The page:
Hadassah National President Ellen Hershkin, Jerusalem Post
To many, the term “Middle East peace” represents the impossible dream, if not the ultimate contradiction in terms. But there is a place in the region where Jews, Muslims and Christians meet peacefully every day on the basis of shared concerns and a sense of humanity.
It’s not a country, though it is older than many of the nations in the vicinity. Nor is it a mirage, though the desert is within view.
It’s the Hadassah Medical Center in Jerusalem. In the corridors, waiting areas, operating theaters, examination rooms, gardens and cafeterias of the center’s two hospital campuses, doctors, nurses and technicians of different faiths and ethnicities work together. Patients and visiting families reflecting the same diversity rub shoulders, speak with sympathy, and often celebrate, pray or mourn side by side.
For Hadassah, The Women’s Zionist Organization of America, Inc. (HWZOA), which founded the medical center in 1918, equal treatment for all is an expression of Jewish ethics. But it’s not an exclusively Jewish value. “It’s an oath between me and God, that I’m going to help anyone, with no bias, not race, gender or religion, just as a human,” says Dr. Shaden Salameh, head of the emergency room at Hadassah’s Mount Scopus hospital campus—the first Arab woman to hold such a position in Israel.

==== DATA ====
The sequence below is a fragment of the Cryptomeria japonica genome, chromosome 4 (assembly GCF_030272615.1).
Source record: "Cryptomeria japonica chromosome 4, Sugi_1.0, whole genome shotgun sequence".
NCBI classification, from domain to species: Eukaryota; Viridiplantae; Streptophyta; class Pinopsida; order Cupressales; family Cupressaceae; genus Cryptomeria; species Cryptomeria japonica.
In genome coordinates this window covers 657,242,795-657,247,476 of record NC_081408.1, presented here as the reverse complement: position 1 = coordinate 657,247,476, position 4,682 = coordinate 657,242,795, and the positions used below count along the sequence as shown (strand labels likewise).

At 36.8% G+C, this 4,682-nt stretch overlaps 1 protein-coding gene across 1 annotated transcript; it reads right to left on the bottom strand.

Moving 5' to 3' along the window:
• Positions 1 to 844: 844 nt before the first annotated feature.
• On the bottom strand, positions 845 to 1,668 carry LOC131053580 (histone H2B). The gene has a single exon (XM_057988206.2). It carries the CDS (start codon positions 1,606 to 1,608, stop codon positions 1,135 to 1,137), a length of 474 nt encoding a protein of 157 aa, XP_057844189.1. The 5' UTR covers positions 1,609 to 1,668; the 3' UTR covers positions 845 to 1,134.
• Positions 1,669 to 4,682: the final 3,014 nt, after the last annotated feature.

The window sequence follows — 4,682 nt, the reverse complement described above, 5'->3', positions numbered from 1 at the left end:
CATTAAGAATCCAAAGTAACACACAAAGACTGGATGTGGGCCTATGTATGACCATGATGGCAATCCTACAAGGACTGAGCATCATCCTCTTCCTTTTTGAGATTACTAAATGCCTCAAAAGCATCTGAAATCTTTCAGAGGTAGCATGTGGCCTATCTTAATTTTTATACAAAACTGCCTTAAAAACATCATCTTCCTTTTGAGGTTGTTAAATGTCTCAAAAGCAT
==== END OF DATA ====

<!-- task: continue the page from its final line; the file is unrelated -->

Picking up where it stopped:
Peaceful coexistence is practical as well as moral. “Israel has a lot of tension and when you present a [medical] team that has people from all walks of life it calms things down,” observes Dr. Hadar Merhav, director of the transplantation unit at the medical center’s Ein Kerem hospital campus and a Jewish native of Jerusalem. Dr. Merhav routinely works with Dr. Abed Khalaileh, director of kidney transplantation and a Palestinian native of the city. Last year NBC News reported on a liver transplant the physicians performed together involving a Jewish donor and an Arab recipient.